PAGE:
NVIDIA GeForce GTX 670 Review Feat. EVGA: Bringing GK104 Down To $400by Ryan Smith on May 10, 2012 9:00 AM EST
Kicking things off as always is Crysis: Warhead. It’s no longer the toughest game in our benchmark suite, but it’s still a technically complex game that has proven to be a very consistent benchmark. Thus even four years since the release of the original Crysis, “but can it run Crysis?” is still an important question, and the answer continues to be “no.” While we’re closer than ever, full Enthusiast settings at a 60fps is still beyond the grasp of a single-GPU card.
If GTX 680 had one weakness in particular it was Crysis, and that certainly hasn’t changed with GTX 670. The good news is that the GTX 670 does relatively well compared to the GTX 680 because of its memory bandwidth – GK104 in general seems to be memory bandwidth constrained here – but that’s where the good news ends. GTX 670 can’t otherwise tie the Radeon HD 7950, let alone beat it or threaten the 7970.
Overall performance isn’t particularly strong either. Given the price tag of the GTX 670 the most useful resolution is likely going to be 2560x1600, where the GTX 670 can’t even cross 30fps at our enthusiast settings. Even 1920x1200 isn’t looking particularly good. This is without a doubt the legitimate lowpoint of the GTX 670.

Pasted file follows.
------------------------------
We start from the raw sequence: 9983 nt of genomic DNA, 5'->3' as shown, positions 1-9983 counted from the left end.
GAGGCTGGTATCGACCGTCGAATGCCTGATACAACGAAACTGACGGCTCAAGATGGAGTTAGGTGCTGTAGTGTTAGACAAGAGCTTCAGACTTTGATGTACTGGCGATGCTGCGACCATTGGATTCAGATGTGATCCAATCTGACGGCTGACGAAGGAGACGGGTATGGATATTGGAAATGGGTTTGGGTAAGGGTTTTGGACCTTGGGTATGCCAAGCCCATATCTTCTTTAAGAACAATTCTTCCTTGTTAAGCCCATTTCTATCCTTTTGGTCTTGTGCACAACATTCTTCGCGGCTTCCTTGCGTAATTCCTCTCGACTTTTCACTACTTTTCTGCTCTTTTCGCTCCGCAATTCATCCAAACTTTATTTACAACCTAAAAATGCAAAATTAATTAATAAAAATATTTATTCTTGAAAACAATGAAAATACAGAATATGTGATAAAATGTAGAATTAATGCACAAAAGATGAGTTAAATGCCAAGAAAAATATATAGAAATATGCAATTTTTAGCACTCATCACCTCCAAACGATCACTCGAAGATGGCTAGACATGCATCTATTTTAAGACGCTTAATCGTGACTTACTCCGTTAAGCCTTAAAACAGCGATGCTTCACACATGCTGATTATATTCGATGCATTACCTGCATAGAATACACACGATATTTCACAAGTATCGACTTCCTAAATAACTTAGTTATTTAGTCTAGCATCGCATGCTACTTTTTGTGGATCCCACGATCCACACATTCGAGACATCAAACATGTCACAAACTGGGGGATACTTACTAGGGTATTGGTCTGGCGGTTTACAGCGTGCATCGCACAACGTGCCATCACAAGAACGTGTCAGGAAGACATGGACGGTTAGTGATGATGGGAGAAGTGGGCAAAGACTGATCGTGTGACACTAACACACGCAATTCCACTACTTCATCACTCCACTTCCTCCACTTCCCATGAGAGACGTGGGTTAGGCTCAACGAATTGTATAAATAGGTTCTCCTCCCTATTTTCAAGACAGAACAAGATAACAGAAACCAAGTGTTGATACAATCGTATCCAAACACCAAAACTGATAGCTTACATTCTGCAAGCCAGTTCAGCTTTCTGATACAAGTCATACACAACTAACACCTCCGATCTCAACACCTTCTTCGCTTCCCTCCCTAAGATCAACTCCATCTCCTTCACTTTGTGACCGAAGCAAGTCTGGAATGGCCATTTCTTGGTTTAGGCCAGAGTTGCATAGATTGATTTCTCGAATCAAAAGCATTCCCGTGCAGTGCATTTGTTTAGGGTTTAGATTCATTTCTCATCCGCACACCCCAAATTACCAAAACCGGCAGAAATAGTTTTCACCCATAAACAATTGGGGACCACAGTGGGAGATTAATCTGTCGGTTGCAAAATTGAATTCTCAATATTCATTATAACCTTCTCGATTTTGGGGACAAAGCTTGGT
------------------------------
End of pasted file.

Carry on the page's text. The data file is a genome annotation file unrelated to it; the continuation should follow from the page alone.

As for gamers looking to upgrade, the GTX 670 looks decent here compared to the GTX 570, but nothing fantastic. The memory bandwidth limitations mean that performance has only gained 33%, which isn’t particularly great for an 18 month span.
Finally, EVGA’s first performance here is decent, but nothing spectacular. Thanks to a combination of being TDP limited and Crysis’s memory bandwidth limits, the GTX 670 Superclocked is at best 3% faster here.
The story with minimum framerates is much the same. The GTX 670 can closely trail the GTX 680, but it’s still not up to the caliber of the 7950 let alone the 7970.